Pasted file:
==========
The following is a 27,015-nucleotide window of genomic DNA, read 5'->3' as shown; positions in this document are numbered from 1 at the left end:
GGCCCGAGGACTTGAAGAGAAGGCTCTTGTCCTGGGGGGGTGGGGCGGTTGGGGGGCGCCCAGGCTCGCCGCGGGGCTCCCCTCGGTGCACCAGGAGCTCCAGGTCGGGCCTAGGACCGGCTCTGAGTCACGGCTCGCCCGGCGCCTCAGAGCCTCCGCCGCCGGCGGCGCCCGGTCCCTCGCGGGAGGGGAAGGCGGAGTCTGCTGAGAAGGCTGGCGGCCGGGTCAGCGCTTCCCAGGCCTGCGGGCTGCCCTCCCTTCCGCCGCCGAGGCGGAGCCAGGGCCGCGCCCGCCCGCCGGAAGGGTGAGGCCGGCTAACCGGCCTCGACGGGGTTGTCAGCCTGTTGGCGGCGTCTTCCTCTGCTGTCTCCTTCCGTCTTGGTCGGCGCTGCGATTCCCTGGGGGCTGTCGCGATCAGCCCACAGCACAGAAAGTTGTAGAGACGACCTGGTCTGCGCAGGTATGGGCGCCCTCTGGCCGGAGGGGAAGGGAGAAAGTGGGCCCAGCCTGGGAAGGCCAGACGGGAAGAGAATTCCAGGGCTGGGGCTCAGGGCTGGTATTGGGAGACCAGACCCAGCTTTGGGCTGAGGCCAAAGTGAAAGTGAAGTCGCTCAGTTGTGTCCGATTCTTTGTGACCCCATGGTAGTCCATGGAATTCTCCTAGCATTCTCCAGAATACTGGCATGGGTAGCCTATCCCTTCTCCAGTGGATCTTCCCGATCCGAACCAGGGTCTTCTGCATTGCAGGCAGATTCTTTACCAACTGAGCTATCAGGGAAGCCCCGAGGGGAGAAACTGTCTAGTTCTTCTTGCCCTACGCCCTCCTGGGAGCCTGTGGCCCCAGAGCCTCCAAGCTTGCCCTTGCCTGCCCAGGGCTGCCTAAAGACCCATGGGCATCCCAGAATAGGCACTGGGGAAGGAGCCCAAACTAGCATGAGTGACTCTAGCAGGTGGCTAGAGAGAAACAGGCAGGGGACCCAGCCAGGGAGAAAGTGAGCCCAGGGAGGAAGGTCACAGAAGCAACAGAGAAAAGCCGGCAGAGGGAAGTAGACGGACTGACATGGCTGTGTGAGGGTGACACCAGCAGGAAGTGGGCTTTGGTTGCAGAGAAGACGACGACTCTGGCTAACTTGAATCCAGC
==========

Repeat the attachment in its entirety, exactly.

The following is a 27,015-nucleotide window of genomic DNA, read 5'->3' as shown; positions in this document are numbered from 1 at the left end:
GGCCCGAGGACTTGAAGAGAAGGCTCTTGTCCTGGGGGGGTGGGGCGGTTGGGGGGCGCCCAGGCTCGCCGCGGGGCTCCCCTCGGTGCACCAGGAGCTCCAGGTCGGGCCTAGGACCGGCTCTGAGTCACGGCTCGCCCGGCGCCTCAGAGCCTCCGCCGCCGGCGGCGCCCGGTCCCTCGCGGGAGGGGAAGGCGGAGTCTGCTGAGAAGGCTGGCGGCCGGGTCAGCGCTTCCCAGGCCTGCGGGCTGCCCTCCCTTCCGCCGCCGAGGCGGAGCCAGGGCCGCGCCCGCCCGCCGGAAGGGTGAGGCCGGCTAACCGGCCTCGACGGGGTTGTCAGCCTGTTGGCGGCGTCTTCCTCTGCTGTCTCCTTCCGTCTTGGTCGGCGCTGCGATTCCCTGGGGGCTGTCGCGATCAGCCCACAGCACAGAAAGTTGTAGAGACGACCTGGTCTGCGCAGGTATGGGCGCCCTCTGGCCGGAGGGGAAGGGAGAAAGTGGGCCCAGCCTGGGAAGGCCAGACGGGAAGAGAATTCCAGGGCTGGGGCTCAGGGCTGGTATTGGGAGACCAGACCCAGCTTTGGGCTGAGGCCAAAGTGAAAGTGAAGTCGCTCAGTTGTGTCCGATTCTTTGTGACCCCATGGTAGTCCATGGAATTCTCCTAGCATTCTCCAGAATACTGGCATGGGTAGCCTATCCCTTCTCCAGTGGATCTTCCCGATCCGAACCAGGGTCTTCTGCATTGCAGGCAGATTCTTTACCAACTGAGCTATCAGGGAAGCCCCGAGGGGAGAAACTGTCTAGTTCTTCTTGCCCTACGCCCTCCTGGGAGCCTGTGGCCCCAGAGCCTCCAAGCTTGCCCTTGCCTGCCCAGGGCTGCCTAAAGACCCATGGGCATCCCAGAATAGGCACTGGGGAAGGAGCCCAAACTAGCATGAGTGACTCTAGCAGGTGGCTAGAGAGAAACAGGCAGGGGACCCAGCCAGGGAGAAAGTGAGCCCAGGGAGGAAGGTCACAGAAGCAACAGAGAAAAGCCGGCAGAGGGAAGTAGACGGACTGACATGGCTGTGTGAGGGTGACACCAGCAGGAAGTGGGCTTTGGTTGCAGAGAAGACGACGACTCTGGCTAACTTGAATCCAGC